In this undated file photo provided by the U.S. Centers for Disease Control and Prevention (CDC), a blacklegged tick, also known as a deer tick, rests on a plant. Credit: CDC via AP

If there’s one thing that deer ticks don’t like, it’s dry weather, and this year, Maine has had plenty of it.

A lack of rain throughout the summer resulted in a moderate to severe drought throughout the entire state of Maine for the first time in 18 years. Tick experts believe that the hot, dry conditions may have contributed to less tick activity and tick-human interactions during the summer, but they expect an uptick in tick activity this fall.

“This is the time of year when people kind of let down their guard from protecting themselves from mosquitoes and blackflies — but ticks remain active steadily into the fall,” said Griffin Dill, a tick expert who manages the Tick Lab located in the University of Maine Cooperative Extension Diagnostic and Research Laboratory in Orono. “It’s a really important time of year to take protective measures and really focus on conducting tick checks when you’ve been outside.”

Peak fall tick season — when ticks are actively looking for hosts to feed on — generally spans from mid-October to mid-November, Dill said.

“Basically, until we’re seeing sustained daytime temperatures below the freezing mark, they’ll be active,” Dill said. “These cold nights are not adequate enough for them to become dormant. They’ll just hang out in the leaf litter and wait for the temperature to heat up during the day.”

Generally, people in Maine run into more deer ticks (also called blacklegged ticks) in the spring and fall than they do during the summer, when the hot and dry weather forces deer ticks to seek shelter much of the time.

“Ticks can lose water very easily and are highly vulnerable to desiccation under low humidity or high temperature conditions,” said Allison Gardner, assistant professor School of Biology and Ecology at the University of Maine who specializes in tick-borne pathogens. “Even if dryness doesn’t directly cause tick mortality, ticks may behaviorally avoid adverse conditions by spending more time in the soil, where they are able to survive but less likely to encounter hosts to parasitize.”

The idea that deer ticks sought shelter more than usual over the summer this year is supported by data collected by the UMaine Tick Lab.

For several years, the lab has offered the free service of identifying the species of Maine ticks sent in by the public. In 2019, the lab launched a new program, testing deer ticks for common tick-borne pathogens at a cost of $15 per tick. These programs help the lab collect data about tick activity and the prevalence tick-borne pathogens throughout the state.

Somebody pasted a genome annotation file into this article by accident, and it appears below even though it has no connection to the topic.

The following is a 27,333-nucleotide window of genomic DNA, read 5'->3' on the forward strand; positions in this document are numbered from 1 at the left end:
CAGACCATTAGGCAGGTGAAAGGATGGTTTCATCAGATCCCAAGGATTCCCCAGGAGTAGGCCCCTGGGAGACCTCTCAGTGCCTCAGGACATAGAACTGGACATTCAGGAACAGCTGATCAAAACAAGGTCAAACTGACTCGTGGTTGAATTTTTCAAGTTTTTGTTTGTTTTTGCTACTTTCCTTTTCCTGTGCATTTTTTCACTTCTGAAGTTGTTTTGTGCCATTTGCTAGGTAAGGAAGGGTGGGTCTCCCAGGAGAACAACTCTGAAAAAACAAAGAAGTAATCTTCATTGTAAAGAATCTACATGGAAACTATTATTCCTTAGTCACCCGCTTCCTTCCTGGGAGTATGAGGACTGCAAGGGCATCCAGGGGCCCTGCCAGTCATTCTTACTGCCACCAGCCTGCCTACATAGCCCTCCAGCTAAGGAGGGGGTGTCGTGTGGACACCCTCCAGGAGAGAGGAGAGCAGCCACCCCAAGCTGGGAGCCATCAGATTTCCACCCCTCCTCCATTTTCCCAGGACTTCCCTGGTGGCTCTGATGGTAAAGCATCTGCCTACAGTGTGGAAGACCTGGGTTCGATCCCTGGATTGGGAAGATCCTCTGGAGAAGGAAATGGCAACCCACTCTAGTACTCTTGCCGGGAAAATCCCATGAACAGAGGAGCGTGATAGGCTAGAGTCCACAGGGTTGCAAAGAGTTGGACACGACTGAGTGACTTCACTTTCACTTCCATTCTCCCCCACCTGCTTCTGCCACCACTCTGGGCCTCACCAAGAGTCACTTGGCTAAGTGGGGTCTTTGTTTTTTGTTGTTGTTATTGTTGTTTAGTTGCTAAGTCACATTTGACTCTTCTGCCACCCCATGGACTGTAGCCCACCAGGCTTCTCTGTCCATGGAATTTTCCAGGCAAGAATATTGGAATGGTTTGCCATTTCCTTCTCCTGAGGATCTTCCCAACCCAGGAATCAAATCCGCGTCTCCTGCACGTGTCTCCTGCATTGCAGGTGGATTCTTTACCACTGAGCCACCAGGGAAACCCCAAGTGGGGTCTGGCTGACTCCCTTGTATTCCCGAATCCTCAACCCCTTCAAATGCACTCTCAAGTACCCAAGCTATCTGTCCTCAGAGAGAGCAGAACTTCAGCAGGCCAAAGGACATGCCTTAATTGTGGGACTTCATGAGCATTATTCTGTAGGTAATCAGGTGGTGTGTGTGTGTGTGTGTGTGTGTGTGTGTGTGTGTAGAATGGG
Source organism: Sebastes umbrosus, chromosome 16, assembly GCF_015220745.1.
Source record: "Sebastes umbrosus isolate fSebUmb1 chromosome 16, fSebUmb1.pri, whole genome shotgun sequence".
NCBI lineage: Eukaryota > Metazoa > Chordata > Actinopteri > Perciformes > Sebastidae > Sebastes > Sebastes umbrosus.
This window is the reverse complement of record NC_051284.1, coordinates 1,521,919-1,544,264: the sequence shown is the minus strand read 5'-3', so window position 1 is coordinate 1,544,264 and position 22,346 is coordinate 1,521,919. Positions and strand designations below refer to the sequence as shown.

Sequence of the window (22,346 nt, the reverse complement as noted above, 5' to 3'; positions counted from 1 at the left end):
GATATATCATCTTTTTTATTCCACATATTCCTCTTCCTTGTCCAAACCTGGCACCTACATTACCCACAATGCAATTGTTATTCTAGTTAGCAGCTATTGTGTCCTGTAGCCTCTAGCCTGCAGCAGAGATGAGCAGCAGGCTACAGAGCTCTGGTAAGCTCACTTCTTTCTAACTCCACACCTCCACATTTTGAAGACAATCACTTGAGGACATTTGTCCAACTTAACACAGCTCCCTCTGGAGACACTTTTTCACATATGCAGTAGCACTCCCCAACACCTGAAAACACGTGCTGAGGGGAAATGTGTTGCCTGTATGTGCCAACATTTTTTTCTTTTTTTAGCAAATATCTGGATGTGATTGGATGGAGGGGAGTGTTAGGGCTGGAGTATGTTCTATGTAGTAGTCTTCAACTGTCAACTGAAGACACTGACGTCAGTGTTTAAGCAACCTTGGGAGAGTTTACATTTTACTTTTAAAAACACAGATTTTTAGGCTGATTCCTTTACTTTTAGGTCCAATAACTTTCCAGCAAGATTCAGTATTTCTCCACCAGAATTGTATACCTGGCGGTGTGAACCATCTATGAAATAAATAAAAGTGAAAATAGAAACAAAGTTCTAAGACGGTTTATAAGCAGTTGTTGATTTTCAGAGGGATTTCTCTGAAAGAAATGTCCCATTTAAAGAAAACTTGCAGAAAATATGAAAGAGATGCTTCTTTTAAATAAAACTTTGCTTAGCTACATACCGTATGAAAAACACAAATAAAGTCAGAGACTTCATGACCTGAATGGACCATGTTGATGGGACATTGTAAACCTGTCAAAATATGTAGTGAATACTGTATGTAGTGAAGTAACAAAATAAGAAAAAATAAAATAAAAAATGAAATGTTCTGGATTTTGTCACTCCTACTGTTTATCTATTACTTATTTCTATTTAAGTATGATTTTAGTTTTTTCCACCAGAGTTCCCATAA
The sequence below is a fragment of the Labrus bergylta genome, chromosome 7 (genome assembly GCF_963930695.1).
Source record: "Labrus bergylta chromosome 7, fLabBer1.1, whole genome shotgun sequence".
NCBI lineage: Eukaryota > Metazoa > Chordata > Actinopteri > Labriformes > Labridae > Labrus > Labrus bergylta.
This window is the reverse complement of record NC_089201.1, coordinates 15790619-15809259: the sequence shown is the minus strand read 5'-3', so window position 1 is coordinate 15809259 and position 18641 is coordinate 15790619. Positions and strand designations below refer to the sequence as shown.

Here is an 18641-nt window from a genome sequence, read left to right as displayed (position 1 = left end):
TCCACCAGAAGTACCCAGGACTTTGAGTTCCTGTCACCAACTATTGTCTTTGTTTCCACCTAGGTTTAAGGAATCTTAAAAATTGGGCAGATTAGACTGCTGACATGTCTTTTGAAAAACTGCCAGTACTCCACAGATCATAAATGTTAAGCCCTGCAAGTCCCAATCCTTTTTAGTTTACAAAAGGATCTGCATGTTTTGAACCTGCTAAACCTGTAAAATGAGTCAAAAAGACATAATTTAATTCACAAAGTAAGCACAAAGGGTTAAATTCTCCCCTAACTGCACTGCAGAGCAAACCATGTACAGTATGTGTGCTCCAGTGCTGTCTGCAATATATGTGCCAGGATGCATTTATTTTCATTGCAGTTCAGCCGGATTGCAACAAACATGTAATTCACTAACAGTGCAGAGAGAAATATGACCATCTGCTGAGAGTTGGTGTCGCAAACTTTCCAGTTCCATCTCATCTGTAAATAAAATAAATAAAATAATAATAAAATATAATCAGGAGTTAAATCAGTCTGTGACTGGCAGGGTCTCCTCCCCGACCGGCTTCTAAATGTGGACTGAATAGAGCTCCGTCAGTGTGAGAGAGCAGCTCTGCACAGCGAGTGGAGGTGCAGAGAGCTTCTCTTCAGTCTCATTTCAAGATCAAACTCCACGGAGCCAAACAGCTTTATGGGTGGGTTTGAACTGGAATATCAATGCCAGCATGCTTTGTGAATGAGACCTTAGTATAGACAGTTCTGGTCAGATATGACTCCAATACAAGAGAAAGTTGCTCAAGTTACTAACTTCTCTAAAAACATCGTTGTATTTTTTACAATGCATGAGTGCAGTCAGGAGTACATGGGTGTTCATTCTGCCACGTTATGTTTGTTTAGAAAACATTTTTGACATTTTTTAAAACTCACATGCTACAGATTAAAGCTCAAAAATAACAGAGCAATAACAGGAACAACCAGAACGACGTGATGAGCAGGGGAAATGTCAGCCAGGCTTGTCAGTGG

“We had really high tick activity in early spring and early summer, and that was exacerbated by COVID restrictions and having people at home and not having much else to do but recreate outdoors,” Dill said. “With tick activity high and human activity high, we had a high number of submissions early on.”

However, as the weather warmed and became drier, the number of ticks being sent to the lab dropped more than in previous years.

“The submission of immature deer ticks was down from last year about 50 percent,” Dill said. “Immature ticks emerge at the end of June and are active through July. Those are the times we were really seeing those dry conditions so it really minimized their ability to get out there and quest to find hosts.”

Other factors may have also contributed to the lower number of ticks being sent to the lab this summer.

“Last year, we saw unusually low mouse population sizes which also may have contributed to the low tick densities this year,” Gardner said. “Blacklegged ticks have a 2-year life cycle, and if larval ticks, which hatch in August, are unable to find small mammal hosts to parasitize before the winter, this often leads to smaller tick population sizes the following summer.”

Dill said that tick submissions to the lab are trending downward a little for the fall, yet he stressed the importance of people protecting themselves from ticks during the season. There are still plenty of these disease-carrying pests on the landscape.

“One year of drought conditions is probably not going to be enough to significantly reduce the tick population, and we do see that fall peak,” Dill said. “It’s the adult stage now that’s active. The weather conditions have been right for them to be active. It’s been cooler. It’s been wetter.”

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Aislinn Sarnacki

Aislinn is a Bangor Daily News reporter for the Outdoors pages, focusing on outdoor recreation and Maine wildlife. Visit her main blog at actoutwithaislinn.bangordailynews.com.